|Dong Ding tea plantation|
1. The first tasting is made by judges from the farmer's association. They are mostly farmers and/or tea sellers. This year, they rejected 42% of the lots. The remaining lots were graded as 2 plum flowers (23% of the lots) or 3 plum flowers (19%) or were sent for further tasting to Taiwan's public Tea Reasearch Station (16%).
2. The second stage of the tasting is done by tea researchers who are public servants and not tea farmers. Anyway, the lots have a code so that nobody knows whose tea he/she is tasting. These judges decide who the top teas are (among the 16%) and they are ranked in this fashion:
- 1 winner,
- 10 runner ups,
- a winner ('gold medal') categoy with 125 lots this year (2%)
- a second ('silver medal') category with 387 lots (6%),
- a third ('bronze medal') category with 524 lots (8%).
The farmers receive these boxes and 1 bag of the tea sample that remains after the various tastings. (That's why the farmers have to submit approximately 21 jins, but only get 20 jins back for sale. This extra tea that is returned to the farmer is what makes it possible to taste the tea before purchasing the sealed package. Many farmers provide this kind of tasting during this event. It's one of the big attraction: you get to taste so many different teas from so many different farmers in just one place.
|Beautiful brewing demonstration|
|The winner in my hand!|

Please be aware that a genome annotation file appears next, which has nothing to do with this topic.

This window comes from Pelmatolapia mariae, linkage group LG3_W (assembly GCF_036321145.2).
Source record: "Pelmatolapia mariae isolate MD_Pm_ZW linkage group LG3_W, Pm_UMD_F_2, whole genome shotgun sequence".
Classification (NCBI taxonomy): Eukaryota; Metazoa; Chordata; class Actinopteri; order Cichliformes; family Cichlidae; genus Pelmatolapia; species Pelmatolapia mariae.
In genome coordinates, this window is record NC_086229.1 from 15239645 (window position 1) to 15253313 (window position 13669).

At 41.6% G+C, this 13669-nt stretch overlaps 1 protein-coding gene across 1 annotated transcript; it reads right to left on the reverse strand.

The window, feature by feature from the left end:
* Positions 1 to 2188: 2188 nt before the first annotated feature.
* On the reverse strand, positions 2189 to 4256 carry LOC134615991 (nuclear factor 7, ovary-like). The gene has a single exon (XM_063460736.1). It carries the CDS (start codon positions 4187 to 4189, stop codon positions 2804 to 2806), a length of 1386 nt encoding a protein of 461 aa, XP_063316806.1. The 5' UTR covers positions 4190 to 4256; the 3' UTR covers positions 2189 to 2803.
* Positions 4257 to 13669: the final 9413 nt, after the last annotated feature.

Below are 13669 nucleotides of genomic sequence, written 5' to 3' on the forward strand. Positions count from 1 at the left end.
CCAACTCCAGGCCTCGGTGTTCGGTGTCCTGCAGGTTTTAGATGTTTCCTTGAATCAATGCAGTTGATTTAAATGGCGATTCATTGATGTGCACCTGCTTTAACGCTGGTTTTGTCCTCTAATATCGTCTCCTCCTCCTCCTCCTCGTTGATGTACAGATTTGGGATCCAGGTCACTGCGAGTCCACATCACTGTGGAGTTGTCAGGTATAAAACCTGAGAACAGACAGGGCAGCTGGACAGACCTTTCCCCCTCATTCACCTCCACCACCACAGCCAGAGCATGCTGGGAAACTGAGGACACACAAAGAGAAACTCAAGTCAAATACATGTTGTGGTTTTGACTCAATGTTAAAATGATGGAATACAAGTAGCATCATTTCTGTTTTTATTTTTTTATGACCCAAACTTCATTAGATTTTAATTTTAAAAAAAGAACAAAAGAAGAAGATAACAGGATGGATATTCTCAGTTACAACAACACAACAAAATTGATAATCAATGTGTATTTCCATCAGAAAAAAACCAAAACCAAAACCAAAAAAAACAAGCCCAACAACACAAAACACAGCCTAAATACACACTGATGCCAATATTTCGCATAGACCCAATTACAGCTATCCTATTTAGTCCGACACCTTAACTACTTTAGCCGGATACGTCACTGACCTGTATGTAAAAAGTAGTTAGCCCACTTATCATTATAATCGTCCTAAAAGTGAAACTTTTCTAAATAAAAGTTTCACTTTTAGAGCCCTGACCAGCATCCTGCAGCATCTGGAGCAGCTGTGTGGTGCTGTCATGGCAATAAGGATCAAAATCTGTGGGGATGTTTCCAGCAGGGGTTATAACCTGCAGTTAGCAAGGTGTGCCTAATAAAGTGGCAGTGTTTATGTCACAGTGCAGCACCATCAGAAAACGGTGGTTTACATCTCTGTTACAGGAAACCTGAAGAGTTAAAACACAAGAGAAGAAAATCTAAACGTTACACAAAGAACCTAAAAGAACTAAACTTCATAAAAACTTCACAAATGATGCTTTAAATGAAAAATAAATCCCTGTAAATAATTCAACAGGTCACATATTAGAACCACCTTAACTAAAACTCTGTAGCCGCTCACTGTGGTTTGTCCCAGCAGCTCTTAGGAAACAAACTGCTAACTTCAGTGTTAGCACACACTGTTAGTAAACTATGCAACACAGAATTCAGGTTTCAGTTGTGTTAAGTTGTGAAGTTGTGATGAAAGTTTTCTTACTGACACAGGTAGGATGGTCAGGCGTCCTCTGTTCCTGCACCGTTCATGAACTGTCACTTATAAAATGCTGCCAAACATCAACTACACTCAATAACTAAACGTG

You'd expect the teas from the same category to taste similarly, but you find out that there are differences in oxidation and roasting level within the same category. Also, the origin of leaves impacts the taste. If they come from Alishan, Shanlinxi or TsuiFeng, this will impact the aromas.
To get a clear picture of what is quality, you need to learn from standards. So, the main reason for my trip to this event is that every buyer of 2 jins or more of competition Oolong has the opportunity to taste the winner and the 10 runner ups. But I was so lucky that day, that one of the very first table where I stopped by had 1 jin of the winning tea! The rest (38 boxes) had already sold out for 5000 USD per box of 2 x 150 gr! I didn't purchase it, but was very happy to hold this box!
|The winner in my cup!|
It was a blessing to get such a clarifying statement about qualtiy and what to look for in a prized Dong Ding Oolong. But this also made my search harder, because now all the teas I tasted felt (and were) inferior to this winner! Nevertheless, I eventually found one that comes from Tsui Feng, located at a higher altitude and that has a very clean and pure taste, I felt. I purchased enough to be able to taste the 11 top teas brewed in competition style, 3 gram for 6 minutes, in this room:
I was the last in my group to taste these teas and I was talking with the judge when I noticed that an assistant was starting to throw away the leaves to make space for a new brewing for the next group of tasters. I said: 'STOP, don't throw away these leaves. They have only been brewed once and they still have potential. Please give the the best 4 to me.' (I said in Chinese). They agreed and put them in the plastic foils they had used for the dry leaves!
|View on the left|
|View on the right|